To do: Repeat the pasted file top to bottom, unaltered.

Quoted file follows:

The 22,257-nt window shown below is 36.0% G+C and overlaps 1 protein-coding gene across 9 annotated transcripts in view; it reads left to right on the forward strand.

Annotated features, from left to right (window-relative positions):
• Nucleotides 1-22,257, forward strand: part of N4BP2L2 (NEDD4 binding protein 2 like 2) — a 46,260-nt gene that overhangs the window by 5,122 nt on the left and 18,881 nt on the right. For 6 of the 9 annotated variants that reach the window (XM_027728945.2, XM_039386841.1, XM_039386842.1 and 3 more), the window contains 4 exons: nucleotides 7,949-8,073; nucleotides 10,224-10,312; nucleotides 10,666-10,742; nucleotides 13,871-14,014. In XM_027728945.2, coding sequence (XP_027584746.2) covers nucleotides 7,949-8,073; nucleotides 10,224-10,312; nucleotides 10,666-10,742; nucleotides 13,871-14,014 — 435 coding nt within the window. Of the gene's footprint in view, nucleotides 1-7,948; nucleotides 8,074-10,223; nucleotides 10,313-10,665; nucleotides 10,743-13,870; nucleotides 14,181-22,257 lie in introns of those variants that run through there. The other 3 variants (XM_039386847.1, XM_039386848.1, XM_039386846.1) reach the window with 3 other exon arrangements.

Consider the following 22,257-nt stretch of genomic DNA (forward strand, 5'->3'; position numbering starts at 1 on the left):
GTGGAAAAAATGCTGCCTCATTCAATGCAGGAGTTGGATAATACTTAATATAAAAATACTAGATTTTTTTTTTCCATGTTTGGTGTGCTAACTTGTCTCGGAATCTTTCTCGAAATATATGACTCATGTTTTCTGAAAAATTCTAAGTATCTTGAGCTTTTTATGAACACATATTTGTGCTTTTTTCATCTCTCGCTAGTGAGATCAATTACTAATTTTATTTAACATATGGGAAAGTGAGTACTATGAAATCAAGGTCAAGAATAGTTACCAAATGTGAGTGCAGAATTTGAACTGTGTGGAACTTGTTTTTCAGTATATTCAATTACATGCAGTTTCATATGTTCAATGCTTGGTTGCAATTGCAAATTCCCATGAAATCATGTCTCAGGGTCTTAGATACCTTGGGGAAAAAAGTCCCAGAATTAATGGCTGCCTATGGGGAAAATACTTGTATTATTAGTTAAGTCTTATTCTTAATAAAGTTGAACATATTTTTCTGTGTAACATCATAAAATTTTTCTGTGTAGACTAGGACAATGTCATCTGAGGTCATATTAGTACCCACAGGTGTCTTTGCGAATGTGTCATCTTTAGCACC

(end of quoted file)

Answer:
The 22,257-nt window shown below is 36.0% G+C and overlaps 1 protein-coding gene across 9 annotated transcripts in view; it reads left to right on the forward strand.

Annotated features, from left to right (window-relative positions):
• Nucleotides 1-22,257, forward strand: part of N4BP2L2 (NEDD4 binding protein 2 like 2) — a 46,260-nt gene that overhangs the window by 5,122 nt on the left and 18,881 nt on the right. For 6 of the 9 annotated variants that reach the window (XM_027728945.2, XM_039386841.1, XM_039386842.1 and 3 more), the window contains 4 exons: nucleotides 7,949-8,073; nucleotides 10,224-10,312; nucleotides 10,666-10,742; nucleotides 13,871-14,014. In XM_027728945.2, coding sequence (XP_027584746.2) covers nucleotides 7,949-8,073; nucleotides 10,224-10,312; nucleotides 10,666-10,742; nucleotides 13,871-14,014 — 435 coding nt within the window. Of the gene's footprint in view, nucleotides 1-7,948; nucleotides 8,074-10,223; nucleotides 10,313-10,665; nucleotides 10,743-13,870; nucleotides 14,181-22,257 lie in introns of those variants that run through there. The other 3 variants (XM_039386847.1, XM_039386848.1, XM_039386846.1) reach the window with 3 other exon arrangements.

Consider the following 22,257-nt stretch of genomic DNA (forward strand, 5'->3'; position numbering starts at 1 on the left):
GTGGAAAAAATGCTGCCTCATTCAATGCAGGAGTTGGATAATACTTAATATAAAAATACTAGATTTTTTTTTTCCATGTTTGGTGTGCTAACTTGTCTCGGAATCTTTCTCGAAATATATGACTCATGTTTTCTGAAAAATTCTAAGTATCTTGAGCTTTTTATGAACACATATTTGTGCTTTTTTCATCTCTCGCTAGTGAGATCAATTACTAATTTTATTTAACATATGGGAAAGTGAGTACTATGAAATCAAGGTCAAGAATAGTTACCAAATGTGAGTGCAGAATTTGAACTGTGTGGAACTTGTTTTTCAGTATATTCAATTACATGCAGTTTCATATGTTCAATGCTTGGTTGCAATTGCAAATTCCCATGAAATCATGTCTCAGGGTCTTAGATACCTTGGGGAAAAAAGTCCCAGAATTAATGGCTGCCTATGGGGAAAATACTTGTATTATTAGTTAAGTCTTATTCTTAATAAAGTTGAACATATTTTTCTGTGTAACATCATAAAATTTTTCTGTGTAGACTAGGACAATGTCATCTGAGGTCATATTAGTACCCACAGGTGTCTTTGCGAATGTGTCATCTTTAGCACC